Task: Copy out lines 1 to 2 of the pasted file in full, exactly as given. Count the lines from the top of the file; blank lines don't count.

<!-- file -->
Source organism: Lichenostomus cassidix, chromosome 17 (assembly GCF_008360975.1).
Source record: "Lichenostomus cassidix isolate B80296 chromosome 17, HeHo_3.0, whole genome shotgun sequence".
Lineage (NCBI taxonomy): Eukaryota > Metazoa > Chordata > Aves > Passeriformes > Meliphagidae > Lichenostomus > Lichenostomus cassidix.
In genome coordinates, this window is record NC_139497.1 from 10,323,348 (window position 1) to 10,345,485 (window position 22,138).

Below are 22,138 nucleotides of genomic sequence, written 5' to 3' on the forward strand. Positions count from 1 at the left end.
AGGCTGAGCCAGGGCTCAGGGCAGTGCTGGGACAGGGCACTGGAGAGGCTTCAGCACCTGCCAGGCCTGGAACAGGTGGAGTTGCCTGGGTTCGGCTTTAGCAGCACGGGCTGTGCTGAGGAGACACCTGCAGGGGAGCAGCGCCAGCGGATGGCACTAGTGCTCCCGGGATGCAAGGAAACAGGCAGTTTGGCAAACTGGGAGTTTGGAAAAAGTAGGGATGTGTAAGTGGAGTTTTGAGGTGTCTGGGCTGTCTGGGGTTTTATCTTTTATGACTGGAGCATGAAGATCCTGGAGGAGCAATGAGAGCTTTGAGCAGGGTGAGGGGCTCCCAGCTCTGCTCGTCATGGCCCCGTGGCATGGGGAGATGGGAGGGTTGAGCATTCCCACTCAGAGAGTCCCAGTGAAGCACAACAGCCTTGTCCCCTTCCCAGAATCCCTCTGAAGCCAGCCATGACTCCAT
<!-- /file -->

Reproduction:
Source organism: Lichenostomus cassidix, chromosome 17 (assembly GCF_008360975.1).
Source record: "Lichenostomus cassidix isolate B80296 chromosome 17, HeHo_3.0, whole genome shotgun sequence".